I rotate meats for my dog's meals (monthly or weekly), and always include the fresh tripe (SMELLY. I say "EWWW", but my dog thinks its Manna from the heavens). I add pressed Salmon oil a few times each week, and also add Missing Link. But I feed raw, which not everyone is comfortable doing (and I totally understand that). There are also a lot of recipes for home cooked diets available, which a lot of vets are finally starting to promote (though there is still a bit of grumbling about raw diets). Vets used to freak out if you didn't feed canned or kibble, but they've come around as people's pets have NOT been dropping dead on well thought out home prepared diets....emphasis on *well thought out*.

      What you want to make sure of (among other things) is that the calcium/phosphorous ratios are good. I don;t want to have to do all that math, so I feed whole ground animal that I get from the above mentioned supplier. That way, I'm pretty assured that the ratios are more or less ok, especially if I add the tripe and the ML.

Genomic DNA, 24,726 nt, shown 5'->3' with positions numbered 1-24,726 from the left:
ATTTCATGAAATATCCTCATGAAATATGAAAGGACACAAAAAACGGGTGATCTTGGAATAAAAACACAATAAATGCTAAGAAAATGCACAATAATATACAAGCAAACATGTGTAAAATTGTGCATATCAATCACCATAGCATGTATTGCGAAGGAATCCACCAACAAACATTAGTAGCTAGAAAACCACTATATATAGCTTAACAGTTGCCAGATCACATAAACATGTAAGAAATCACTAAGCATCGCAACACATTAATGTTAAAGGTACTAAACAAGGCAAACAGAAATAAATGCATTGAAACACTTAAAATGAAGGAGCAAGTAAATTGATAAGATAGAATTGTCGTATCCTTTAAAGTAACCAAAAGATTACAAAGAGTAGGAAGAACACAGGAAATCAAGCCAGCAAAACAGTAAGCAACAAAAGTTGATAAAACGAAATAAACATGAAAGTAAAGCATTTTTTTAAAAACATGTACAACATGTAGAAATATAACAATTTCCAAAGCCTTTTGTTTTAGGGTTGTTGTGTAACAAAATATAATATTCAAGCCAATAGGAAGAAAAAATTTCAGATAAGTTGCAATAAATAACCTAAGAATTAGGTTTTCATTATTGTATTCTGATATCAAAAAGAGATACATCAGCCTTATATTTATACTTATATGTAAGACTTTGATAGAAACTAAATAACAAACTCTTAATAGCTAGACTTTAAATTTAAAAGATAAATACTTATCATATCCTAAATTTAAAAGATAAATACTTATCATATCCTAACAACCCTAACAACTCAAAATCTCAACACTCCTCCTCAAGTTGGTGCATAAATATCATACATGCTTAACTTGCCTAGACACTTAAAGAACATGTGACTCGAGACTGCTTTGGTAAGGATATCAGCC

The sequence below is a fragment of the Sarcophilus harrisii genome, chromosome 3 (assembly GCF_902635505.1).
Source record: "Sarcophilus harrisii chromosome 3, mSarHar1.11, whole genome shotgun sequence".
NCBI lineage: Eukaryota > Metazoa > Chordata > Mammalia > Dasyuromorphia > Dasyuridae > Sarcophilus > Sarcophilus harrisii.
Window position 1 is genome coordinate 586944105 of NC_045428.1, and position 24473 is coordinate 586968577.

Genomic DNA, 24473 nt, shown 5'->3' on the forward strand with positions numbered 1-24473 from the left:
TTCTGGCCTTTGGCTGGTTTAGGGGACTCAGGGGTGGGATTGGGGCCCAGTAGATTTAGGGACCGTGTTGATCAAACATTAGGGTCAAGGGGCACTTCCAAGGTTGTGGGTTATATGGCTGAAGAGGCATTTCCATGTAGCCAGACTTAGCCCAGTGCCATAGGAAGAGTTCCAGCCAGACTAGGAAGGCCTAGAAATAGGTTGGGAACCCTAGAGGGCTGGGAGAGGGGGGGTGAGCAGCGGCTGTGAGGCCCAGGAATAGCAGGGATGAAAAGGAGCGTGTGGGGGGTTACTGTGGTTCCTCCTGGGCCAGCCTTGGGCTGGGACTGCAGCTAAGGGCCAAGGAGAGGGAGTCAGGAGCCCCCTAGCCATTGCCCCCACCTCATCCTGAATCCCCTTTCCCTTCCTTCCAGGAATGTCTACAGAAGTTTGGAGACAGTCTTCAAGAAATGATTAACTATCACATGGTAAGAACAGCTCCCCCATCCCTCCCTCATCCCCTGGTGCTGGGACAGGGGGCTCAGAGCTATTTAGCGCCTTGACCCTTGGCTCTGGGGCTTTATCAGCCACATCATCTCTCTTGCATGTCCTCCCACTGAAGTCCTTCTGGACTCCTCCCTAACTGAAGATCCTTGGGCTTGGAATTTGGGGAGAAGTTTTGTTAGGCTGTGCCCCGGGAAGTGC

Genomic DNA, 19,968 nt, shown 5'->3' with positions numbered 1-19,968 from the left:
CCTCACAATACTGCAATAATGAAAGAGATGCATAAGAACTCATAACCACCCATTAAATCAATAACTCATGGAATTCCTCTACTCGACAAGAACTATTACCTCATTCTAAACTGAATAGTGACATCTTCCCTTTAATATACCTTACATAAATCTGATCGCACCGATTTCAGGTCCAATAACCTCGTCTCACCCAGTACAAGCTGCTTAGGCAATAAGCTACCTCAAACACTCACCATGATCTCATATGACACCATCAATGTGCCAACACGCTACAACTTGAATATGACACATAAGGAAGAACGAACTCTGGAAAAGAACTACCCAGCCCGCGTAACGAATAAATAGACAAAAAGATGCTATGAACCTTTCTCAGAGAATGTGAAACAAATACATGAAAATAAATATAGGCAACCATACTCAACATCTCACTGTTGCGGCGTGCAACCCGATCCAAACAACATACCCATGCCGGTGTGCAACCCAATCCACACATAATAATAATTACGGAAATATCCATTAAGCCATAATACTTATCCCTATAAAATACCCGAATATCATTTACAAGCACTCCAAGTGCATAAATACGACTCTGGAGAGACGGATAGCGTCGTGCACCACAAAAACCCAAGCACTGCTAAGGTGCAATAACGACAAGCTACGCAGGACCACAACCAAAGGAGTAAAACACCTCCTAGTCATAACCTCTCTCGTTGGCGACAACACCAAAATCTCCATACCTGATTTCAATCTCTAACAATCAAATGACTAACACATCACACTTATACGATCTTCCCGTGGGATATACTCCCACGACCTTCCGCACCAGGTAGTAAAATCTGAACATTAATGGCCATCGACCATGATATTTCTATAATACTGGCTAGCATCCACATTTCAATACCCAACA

First thing you'll notice is that poop production will drop by about 2/3rds. Sometimes this causes a problem in the form of discomfort with the concentrated poops, so extra fiber can be helpful at first (and sometimes for always, which is why I add the Missing Link as "just in case" added nutrients, greens, and fiber). The next thing you'll notice is that the remaining poop has almost no scent at all. The third thing you might notice (less noticeable on dogs, but VERY noticeable with cats) is that the fur will become incredibly plush and soft. My present cats have the softest and plushest coats I have ever seen. A friend that started feeding her geriatric cats what I feed my guys called me after 2 weeks in shock....she couldn't believe the coat change in her boys.